Picture the scene.

It’s 1981. Synth pop is about to explode good and proper all over the charts. New Romanticism is flexing its muscles and trampling all over the ashes of a dead but still twitching punk movement. Amidst the cataclysm of altering musical styles someone new is entering the fray. Anyone of a certain vintage will surely remember the arrival of a certain Kim Wilde and her opening salvo on the charts ‘Kids In America’, twenty years old with a characteristically large shock of blonde hair and a post teen pout.

The single made number 2 in the UK, as well as achieving similar success all over Europe and even managing to trouble the US charts by reaching a respectable 25. From that point onwards she continued to trouble the charts throughout the eighties with a string of tracks that never quite managed pop classic status but were if nothing else memorable snapshots of the time (seven million album sales, not a bad legacy). By the nineties however it was all but over and Ms Wilde had more or less retired from the charts and took to…gardening?

While some people refuse to give up the ghost and soldier on well past their sell by date Kim it would seem took to the world of horticulture and in recent years has become more renowned for her books on growing plants than belting out the hits.

So imagine my surprise when I recently discovered that this year she has released another album ‘Never Say Never’ courtesy of EMI Germany. The actual release date for the album was in September but this has been something of a low key release. The impetus for this album has been Europe if only for the reason that despite her years of seeming musical dormancy she’s actually managed to maintain a following with our European cousins (I know, I know…not always a harbinger of taste but stick with me).

The new album is part retrospective and part new material with a selection of her better known tracks being given a complete makeover for 2006. As an album created for a European market you have to wonder just how far into mullet rock /crap pop house territory this collection will go. The guitars have been cranked up and chucked down the front as you might expect but to my surprise it doesn’t disgrace itself providing you take it in the spirit I suspect it was intended. New tracks such as ‘Perfect Girl’ sit comfortably alongside older material like ‘You Came’ and the mere fact that some of the material dates back to the eighties and nineties give it a kind of pop-tastic retro cheesiness. In other places Wilde takes on some of today’s light to middleweight pop singers with material like ‘Together We Belong’ which bears a resemblance to the likes of Natalie Imbruglia with its acoustic driven backdrop (makes you think of tracks like ‘Torn’). Elsewhere there are Europop moments with the 4/4 heavy synth stabbed ‘Forgive Me’. Nothing life changing, but undeniably chart friendly.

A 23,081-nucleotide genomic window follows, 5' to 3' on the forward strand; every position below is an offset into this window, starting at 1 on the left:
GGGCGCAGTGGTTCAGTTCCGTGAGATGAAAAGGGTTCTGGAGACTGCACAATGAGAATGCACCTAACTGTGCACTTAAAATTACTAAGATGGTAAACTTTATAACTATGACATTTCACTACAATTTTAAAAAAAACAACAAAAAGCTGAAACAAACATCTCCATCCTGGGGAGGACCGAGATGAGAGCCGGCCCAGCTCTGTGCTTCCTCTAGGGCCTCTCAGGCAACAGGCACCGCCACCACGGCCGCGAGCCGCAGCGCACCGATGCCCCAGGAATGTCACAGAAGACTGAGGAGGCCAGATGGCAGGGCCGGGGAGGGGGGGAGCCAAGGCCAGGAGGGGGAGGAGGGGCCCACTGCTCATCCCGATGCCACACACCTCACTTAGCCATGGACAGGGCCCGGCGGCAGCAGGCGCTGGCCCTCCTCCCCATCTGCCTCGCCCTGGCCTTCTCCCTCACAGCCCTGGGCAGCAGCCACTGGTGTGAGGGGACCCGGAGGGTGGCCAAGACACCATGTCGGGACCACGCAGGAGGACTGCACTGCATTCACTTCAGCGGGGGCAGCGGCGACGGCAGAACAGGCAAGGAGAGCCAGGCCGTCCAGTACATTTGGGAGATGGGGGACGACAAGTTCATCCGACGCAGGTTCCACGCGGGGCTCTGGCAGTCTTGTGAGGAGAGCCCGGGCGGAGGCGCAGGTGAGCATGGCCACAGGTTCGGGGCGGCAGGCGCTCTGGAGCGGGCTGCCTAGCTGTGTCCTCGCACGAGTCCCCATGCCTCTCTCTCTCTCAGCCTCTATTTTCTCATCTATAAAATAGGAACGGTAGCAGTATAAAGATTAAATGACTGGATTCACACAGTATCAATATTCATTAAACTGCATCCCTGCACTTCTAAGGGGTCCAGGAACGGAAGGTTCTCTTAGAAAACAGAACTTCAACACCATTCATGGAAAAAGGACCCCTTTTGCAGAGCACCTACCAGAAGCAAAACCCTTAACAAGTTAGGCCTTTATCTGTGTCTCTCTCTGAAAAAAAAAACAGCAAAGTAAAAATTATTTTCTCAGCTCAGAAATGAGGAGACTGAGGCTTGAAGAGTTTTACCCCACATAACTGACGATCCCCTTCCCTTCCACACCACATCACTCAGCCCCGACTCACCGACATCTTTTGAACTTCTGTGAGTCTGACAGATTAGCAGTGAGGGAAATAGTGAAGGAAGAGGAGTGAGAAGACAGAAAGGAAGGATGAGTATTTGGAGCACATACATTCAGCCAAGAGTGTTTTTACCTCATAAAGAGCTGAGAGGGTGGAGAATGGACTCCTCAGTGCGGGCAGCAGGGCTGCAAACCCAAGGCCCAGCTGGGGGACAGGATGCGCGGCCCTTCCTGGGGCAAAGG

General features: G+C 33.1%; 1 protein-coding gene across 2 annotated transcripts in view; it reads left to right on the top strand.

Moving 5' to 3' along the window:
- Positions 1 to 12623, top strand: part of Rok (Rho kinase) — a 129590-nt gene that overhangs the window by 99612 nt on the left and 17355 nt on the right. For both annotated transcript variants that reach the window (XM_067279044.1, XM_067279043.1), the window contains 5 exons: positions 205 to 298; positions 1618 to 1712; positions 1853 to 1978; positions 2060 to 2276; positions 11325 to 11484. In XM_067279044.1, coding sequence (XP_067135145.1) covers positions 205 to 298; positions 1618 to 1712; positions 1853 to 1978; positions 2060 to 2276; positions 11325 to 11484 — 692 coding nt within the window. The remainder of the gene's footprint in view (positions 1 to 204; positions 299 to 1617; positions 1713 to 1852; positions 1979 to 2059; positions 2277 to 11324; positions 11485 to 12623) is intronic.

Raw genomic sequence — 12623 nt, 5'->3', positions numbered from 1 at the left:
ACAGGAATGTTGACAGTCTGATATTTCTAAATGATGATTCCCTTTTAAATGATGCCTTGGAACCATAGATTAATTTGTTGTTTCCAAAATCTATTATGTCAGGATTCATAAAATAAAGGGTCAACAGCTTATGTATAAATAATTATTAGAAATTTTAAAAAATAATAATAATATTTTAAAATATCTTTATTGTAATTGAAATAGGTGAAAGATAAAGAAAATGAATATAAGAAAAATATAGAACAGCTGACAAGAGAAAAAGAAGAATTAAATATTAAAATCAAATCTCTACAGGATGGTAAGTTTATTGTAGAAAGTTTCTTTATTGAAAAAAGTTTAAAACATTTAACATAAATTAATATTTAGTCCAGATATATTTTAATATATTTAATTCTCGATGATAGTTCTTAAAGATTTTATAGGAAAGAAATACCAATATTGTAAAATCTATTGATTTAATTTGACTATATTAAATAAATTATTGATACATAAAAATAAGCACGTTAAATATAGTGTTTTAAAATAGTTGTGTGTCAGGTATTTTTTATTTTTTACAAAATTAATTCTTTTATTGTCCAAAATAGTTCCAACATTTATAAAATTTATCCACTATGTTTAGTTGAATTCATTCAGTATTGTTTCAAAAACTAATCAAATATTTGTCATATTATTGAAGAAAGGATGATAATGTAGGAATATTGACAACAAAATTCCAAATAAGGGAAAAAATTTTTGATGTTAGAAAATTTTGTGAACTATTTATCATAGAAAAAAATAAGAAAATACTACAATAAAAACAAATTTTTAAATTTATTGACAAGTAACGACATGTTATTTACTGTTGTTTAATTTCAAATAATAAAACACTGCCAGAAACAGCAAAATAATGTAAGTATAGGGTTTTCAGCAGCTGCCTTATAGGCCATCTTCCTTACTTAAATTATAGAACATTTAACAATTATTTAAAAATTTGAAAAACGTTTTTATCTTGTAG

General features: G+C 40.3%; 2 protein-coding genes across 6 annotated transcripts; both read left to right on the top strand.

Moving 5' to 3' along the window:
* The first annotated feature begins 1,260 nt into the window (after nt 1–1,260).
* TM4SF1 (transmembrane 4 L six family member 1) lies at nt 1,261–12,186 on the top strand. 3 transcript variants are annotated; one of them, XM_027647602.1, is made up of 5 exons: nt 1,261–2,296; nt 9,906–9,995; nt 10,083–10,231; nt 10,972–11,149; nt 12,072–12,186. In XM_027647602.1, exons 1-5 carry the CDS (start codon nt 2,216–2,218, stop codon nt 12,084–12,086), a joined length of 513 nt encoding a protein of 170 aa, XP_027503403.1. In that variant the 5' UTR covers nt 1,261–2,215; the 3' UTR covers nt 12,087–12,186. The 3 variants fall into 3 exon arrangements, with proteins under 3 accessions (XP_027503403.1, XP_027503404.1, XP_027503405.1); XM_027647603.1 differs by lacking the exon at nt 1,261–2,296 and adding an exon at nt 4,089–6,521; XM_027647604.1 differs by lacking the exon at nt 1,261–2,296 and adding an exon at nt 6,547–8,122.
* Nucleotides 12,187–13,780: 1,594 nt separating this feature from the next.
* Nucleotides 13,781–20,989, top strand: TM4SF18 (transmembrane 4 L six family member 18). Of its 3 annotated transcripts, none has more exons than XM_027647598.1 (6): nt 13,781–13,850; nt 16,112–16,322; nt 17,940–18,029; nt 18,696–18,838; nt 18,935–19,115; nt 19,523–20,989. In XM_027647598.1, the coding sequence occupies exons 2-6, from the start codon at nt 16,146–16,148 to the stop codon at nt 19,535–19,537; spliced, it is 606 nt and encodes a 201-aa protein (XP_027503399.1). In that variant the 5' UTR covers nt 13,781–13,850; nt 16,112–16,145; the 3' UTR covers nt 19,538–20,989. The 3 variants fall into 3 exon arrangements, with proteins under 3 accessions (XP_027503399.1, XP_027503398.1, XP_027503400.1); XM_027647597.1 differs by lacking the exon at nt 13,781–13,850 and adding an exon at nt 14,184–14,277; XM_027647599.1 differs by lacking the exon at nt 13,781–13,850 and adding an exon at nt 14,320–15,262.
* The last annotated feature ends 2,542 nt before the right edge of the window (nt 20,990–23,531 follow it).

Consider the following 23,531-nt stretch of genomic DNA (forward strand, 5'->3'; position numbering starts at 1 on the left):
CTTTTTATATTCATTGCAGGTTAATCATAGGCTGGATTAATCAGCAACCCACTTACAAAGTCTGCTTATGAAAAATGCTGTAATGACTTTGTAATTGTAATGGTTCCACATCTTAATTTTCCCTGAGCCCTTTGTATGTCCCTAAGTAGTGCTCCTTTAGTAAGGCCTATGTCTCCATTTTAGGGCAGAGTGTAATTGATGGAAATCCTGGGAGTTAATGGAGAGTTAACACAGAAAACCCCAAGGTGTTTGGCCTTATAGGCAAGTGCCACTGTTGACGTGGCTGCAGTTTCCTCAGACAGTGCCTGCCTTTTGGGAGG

There are guest appearances on here as well. Kim retreads her cover of ‘You Keep Me Hanging On’ only this time round she’s accompanied by Nena (yes, that Nena…altogether now 99 Red Balloons…). A strange slightly Eurythmics styled version this one, but passable all the same. Then of course ‘Kids In America’ gets a dusting off as a duet with Charlotte Hatherley (who incidentally did a song called Kim Wilde on her debut solo album which also incidentally is how I found this album in the first place). It works as well, there’s almost a sense of a torch being passed here, from the old dear in the health food adverts to one of pop/rock’s more interesting prospects (Hatherley’s solo album ‘Grey Will Fade’ from 2004, very worthy buy it).

There are of course a couple of ropey moments that come in the form of slightly dicey ballad ‘Baby Obey Me’ and the ‘take the money and run. asleep at the wheel’ remix of ‘Cambodia’ courtesy of Paul Oakenfold. A thoroughly thoughtless reworking of a pretty rough song to start with. Still there is new stuff like ‘I Fly’ and old like ‘View From A Bridge’ to counterbalance the whole thing.

In conclusion (and I never thought I’d see myself write this) it’s all pretty good stuff. Wilde was never the most sparkling of vocalists and if you listen to the original stuff there were times when she was flatter than road kill, but this time round she seems to have sharpened up her act. The performances are pretty strong and in light of some of the flotsam and jetsam that are littering the popular charts these days she actually makes a good account of herself.

Because of the nature of her deal the chances of finding this album in the racks at your local record emporium might be slightly slim but iTunes and I daresay other online musical portals should suffice. If you’re looking for a few decent pop moments with a hint of eighties retro flavour then you could do far worse.